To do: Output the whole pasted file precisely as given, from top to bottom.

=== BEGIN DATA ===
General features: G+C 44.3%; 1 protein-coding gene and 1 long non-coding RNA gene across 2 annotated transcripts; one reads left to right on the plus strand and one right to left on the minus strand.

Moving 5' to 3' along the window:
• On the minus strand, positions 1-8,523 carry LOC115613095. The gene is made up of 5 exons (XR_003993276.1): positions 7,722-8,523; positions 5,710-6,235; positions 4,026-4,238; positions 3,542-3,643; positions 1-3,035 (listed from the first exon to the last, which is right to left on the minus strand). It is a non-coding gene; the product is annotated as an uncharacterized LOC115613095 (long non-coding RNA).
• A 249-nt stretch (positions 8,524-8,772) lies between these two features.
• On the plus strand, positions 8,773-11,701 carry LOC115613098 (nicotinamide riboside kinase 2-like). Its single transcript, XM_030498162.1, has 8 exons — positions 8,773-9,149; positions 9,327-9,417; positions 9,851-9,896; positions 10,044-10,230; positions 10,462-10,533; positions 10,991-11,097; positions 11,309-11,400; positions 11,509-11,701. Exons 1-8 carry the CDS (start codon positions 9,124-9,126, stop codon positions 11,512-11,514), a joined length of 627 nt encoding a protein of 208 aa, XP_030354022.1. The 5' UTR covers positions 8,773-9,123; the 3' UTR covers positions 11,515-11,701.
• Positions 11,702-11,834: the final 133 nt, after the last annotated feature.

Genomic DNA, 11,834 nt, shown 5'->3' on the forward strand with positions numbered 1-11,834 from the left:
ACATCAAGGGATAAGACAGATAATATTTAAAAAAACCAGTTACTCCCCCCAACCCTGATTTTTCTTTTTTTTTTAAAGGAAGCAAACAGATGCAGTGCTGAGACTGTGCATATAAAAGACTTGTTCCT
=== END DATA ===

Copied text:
General features: G+C 44.3%; 1 protein-coding gene and 1 long non-coding RNA gene across 2 annotated transcripts; one reads left to right on the plus strand and one right to left on the minus strand.

Moving 5' to 3' along the window:
• On the minus strand, positions 1-8,523 carry LOC115613095. The gene is made up of 5 exons (XR_003993276.1): positions 7,722-8,523; positions 5,710-6,235; positions 4,026-4,238; positions 3,542-3,643; positions 1-3,035 (listed from the first exon to the last, which is right to left on the minus strand). It is a non-coding gene; the product is annotated as an uncharacterized LOC115613095 (long non-coding RNA).
• A 249-nt stretch (positions 8,524-8,772) lies between these two features.
• On the plus strand, positions 8,773-11,701 carry LOC115613098 (nicotinamide riboside kinase 2-like). Its single transcript, XM_030498162.1, has 8 exons — positions 8,773-9,149; positions 9,327-9,417; positions 9,851-9,896; positions 10,044-10,230; positions 10,462-10,533; positions 10,991-11,097; positions 11,309-11,400; positions 11,509-11,701. Exons 1-8 carry the CDS (start codon positions 9,124-9,126, stop codon positions 11,512-11,514), a joined length of 627 nt encoding a protein of 208 aa, XP_030354022.1. The 5' UTR covers positions 8,773-9,123; the 3' UTR covers positions 11,515-11,701.
• Positions 11,702-11,834: the final 133 nt, after the last annotated feature.

Genomic DNA, 11,834 nt, shown 5'->3' on the forward strand with positions numbered 1-11,834 from the left:
ACATCAAGGGATAAGACAGATAATATTTAAAAAAACCAGTTACTCCCCCCAACCCTGATTTTTCTTTTTTTTTTAAAGGAAGCAAACAGATGCAGTGCTGAGACTGTGCATATAAAAGACTTGTTCCT